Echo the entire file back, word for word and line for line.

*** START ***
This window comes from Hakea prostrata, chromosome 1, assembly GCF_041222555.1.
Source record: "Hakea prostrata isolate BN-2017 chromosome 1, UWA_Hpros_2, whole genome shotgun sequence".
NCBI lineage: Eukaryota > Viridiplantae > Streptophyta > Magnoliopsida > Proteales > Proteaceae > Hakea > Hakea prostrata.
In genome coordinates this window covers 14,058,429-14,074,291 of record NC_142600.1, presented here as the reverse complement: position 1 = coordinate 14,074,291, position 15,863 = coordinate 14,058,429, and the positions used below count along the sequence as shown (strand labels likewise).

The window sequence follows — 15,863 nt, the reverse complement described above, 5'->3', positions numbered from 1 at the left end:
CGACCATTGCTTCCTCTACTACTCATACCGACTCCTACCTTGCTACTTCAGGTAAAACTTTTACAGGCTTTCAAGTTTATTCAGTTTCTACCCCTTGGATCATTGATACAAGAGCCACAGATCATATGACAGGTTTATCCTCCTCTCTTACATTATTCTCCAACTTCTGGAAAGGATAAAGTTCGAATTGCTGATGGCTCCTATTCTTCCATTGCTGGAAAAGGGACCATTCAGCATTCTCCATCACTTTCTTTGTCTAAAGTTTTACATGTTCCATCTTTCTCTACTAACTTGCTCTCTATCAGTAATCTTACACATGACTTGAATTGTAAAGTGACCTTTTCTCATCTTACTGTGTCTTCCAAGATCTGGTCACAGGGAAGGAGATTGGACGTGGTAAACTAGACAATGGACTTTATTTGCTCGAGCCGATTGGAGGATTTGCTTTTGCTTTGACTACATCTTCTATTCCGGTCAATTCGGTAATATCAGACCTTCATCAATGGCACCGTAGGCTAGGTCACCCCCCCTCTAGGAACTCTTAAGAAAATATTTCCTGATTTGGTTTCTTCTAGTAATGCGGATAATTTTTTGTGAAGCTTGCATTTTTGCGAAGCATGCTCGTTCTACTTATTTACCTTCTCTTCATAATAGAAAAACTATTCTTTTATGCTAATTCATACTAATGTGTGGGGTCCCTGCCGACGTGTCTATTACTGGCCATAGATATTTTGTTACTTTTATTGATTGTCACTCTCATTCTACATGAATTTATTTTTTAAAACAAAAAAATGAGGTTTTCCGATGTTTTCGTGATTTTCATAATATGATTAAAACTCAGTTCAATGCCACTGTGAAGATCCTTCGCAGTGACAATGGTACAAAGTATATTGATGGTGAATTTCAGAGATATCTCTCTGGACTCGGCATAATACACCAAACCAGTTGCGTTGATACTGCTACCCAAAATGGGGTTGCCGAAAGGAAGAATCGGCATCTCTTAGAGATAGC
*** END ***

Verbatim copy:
This window comes from Hakea prostrata, chromosome 1, assembly GCF_041222555.1.
Source record: "Hakea prostrata isolate BN-2017 chromosome 1, UWA_Hpros_2, whole genome shotgun sequence".
NCBI lineage: Eukaryota > Viridiplantae > Streptophyta > Magnoliopsida > Proteales > Proteaceae > Hakea > Hakea prostrata.
In genome coordinates this window covers 14,058,429-14,074,291 of record NC_142600.1, presented here as the reverse complement: position 1 = coordinate 14,074,291, position 15,863 = coordinate 14,058,429, and the positions used below count along the sequence as shown (strand labels likewise).

The window sequence follows — 15,863 nt, the reverse complement described above, 5'->3', positions numbered from 1 at the left end:
CGACCATTGCTTCCTCTACTACTCATACCGACTCCTACCTTGCTACTTCAGGTAAAACTTTTACAGGCTTTCAAGTTTATTCAGTTTCTACCCCTTGGATCATTGATACAAGAGCCACAGATCATATGACAGGTTTATCCTCCTCTCTTACATTATTCTCCAACTTCTGGAAAGGATAAAGTTCGAATTGCTGATGGCTCCTATTCTTCCATTGCTGGAAAAGGGACCATTCAGCATTCTCCATCACTTTCTTTGTCTAAAGTTTTACATGTTCCATCTTTCTCTACTAACTTGCTCTCTATCAGTAATCTTACACATGACTTGAATTGTAAAGTGACCTTTTCTCATCTTACTGTGTCTTCCAAGATCTGGTCACAGGGAAGGAGATTGGACGTGGTAAACTAGACAATGGACTTTATTTGCTCGAGCCGATTGGAGGATTTGCTTTTGCTTTGACTACATCTTCTATTCCGGTCAATTCGGTAATATCAGACCTTCATCAATGGCACCGTAGGCTAGGTCACCCCCCCTCTAGGAACTCTTAAGAAAATATTTCCTGATTTGGTTTCTTCTAGTAATGCGGATAATTTTTTGTGAAGCTTGCATTTTTGCGAAGCATGCTCGTTCTACTTATTTACCTTCTCTTCATAATAGAAAAACTATTCTTTTATGCTAATTCATACTAATGTGTGGGGTCCCTGCCGACGTGTCTATTACTGGCCATAGATATTTTGTTACTTTTATTGATTGTCACTCTCATTCTACATGAATTTATTTTTTAAAACAAAAAAATGAGGTTTTCCGATGTTTTCGTGATTTTCATAATATGATTAAAACTCAGTTCAATGCCACTGTGAAGATCCTTCGCAGTGACAATGGTACAAAGTATATTGATGGTGAATTTCAGAGATATCTCTCTGGACTCGGCATAATACACCAAACCAGTTGCGTTGATACTGCTACCCAAAATGGGGTTGCCGAAAGGAAGAATCGGCATCTCTTAGAGATAGC